Yes, Clinton said "economic power," not military power. But he's clearly thinking in terms of long-term relative U.S. decline. He's not simply saying we'll always be strongest yet should nevertheless be nice because it's the good, Rawlsian thing to do. [Update: The Dean blog has another Clinton quote that seems to sealsthis point.] ... Economic and military power aren't exactly unrelated, as my Slate colleague Robert Wright pointed out when reviewing President Bush's grand national security document last fall:
Mr. Bush is right to champion free trade and global prosperity, since an economically integrated world will be a more stable one. And he is right to hope that China in particular stays on the free-market path. But if China, with its 1.2 billion people, does keep up its brisk economic growth, won't the day come when it can match America's defense budget without breaking a sweat? How can America then afford to keep its military so potent as to "dissuade potential adversaries from pursuing a military build-up in hopes of surpassing, or equaling, the power of the United States"?
Apparently the administration is counting on China to undergo a kind of spiritual transformation. "In pursuing advanced military capabilities that can threaten its neighbors in the Asia-Pacific region, China is following an outdated path that, in the end, will hamper its own pursuit of national greatness. In time, China will find that social and political freedom is the only source of that greatness." Meanwhile, the United States will somehow escape this particular epiphany, and will follow the outdated path of pursuing advanced military capabilities that can threaten its neighbors ...
P.S.: Of course, if Howard Dean, and not Clinton, had said "the Unites States may not be the world's leading economic power by mid-century," Kerry spinner Chris Lehane would still be all over Dean like a cheap high-tech hack, raising 'serious questions about Dean's capacity to steer the nation to prosperity in the 21st century,' etc., etc. ...
P.P.S.: Who's the candidate here, Kerry or Lehane? It's getting hard to tell! ... Maybe they've got the ticket upside down! ...
P.P.P.S.: Media Whores Online and kausfiles, together again! ...
More: Clinton, tracked down by WaPo in Mexico City, fudges annoyingly on whether he meant the U.S. won't be the biggest military power or only that it wouldn't be the biggest "political and economic power." But in at least one quote, repeated in the story, he quite explicitly says "military." ... Clinton wouldn't come right out and falsely deny something like that, would he? Doesn't seem like him! ... 3:36 P.M.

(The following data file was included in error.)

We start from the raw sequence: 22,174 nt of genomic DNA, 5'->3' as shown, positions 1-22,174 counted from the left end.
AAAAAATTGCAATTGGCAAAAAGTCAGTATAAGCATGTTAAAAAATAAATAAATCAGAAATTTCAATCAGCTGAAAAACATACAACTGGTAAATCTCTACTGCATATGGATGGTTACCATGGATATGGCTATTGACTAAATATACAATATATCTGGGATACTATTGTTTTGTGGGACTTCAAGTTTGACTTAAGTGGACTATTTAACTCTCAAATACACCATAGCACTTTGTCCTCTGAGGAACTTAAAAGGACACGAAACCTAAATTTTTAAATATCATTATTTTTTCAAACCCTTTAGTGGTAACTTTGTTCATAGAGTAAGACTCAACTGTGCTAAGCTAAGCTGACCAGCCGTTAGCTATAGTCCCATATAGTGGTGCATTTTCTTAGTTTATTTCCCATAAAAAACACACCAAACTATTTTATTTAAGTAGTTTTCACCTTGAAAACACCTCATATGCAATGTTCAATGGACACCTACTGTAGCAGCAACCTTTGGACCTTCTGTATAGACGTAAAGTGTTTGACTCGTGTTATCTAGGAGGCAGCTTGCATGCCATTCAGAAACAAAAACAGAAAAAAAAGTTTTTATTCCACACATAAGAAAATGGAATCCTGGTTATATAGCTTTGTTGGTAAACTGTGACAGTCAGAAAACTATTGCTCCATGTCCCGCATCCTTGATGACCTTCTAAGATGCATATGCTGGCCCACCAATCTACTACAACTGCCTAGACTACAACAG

Wherein lies the greatness of Chris Lehane? Democratic presidential candidate Howard Dean surely committed a "Kinsley gaffe"-- accidentally telling the truth--when he said:
"We won't always have the strongest military."
''Howard Dean's stated belief that the United States `won't always have the strongest military' raises serious questions about his capacity to serve as commander in chief."
Lehane doesn't really believe a word of this, of course. ... But wait a minute. Didn't Bill Clinton make virtually the same point as Dean a few weeks ago? He did! At the 92d Street Y on March 13. Here's the N.Y. Daily News quote:
"We need to be creating a world that we would like to live in when we're not the biggest power on the block."
Does Lehane think Clinton was unfit to serve as commander in chief? ... Does kf have to do Dean campaign manager Joe Trippi's work for him? ... Note to Joe: Can't help you on the draft-dodging rap! ....Bonus Question: Which country is most likely to one day have a stronger military than ours? ... Hint: What looks good on a white tablecloth! ... Backfill: Turns out Slate's Will Saletan beat me to the Web on this issue, with even more extensive Lehane abuse! ... See new kausfiles motto, in subhead above. ... 2:45 A.M.
But Is It Good for Karl Rove? Powerful Jewish lobbying groups (e.g., AIPAC) have been weighing in against the so-called "road map to peace." Now some big Jewish philanthropists (e.g., Edgar Bronfman) have bridled, and written a letter supporting the initiative as a "distinct opportunity to escape the bloody status quo." WaPo reports on a potentially important split. ... ... 1:02 A.M.
Tuesday, April 29, 2003
They stumbled onto the kausfiles credo:
"Procrastination should be used for the embarrassing and serious status. That is necessary and urgent."
-- Hussein regime officials, in internal documents before the war, on how to counter demands that they account for missing and possibly-executed Iraqis.
Monday, April 28, 2003
The Feiler Faster Thesisis being written into black-letter law as states scramble to move their filing deadlines closer to Election Day (the better to accommodate the GOP's late, late convention, which will end in early September). ... Will there be a problem with having a whole presidential general election crammed into two months? Of course not! The electorate can now process the necessary information even faster than that. You could probably fit the whole thing easily into two weeks. ... Have I made this point already? ... Meanwhile, the primary campaign, from now until the summer of 2004, will seem absolutely endless, a lifetime, with as much drama seemingly packed into a week of The Note as the whole Making of the President, 1960. ... 11:04 A.M.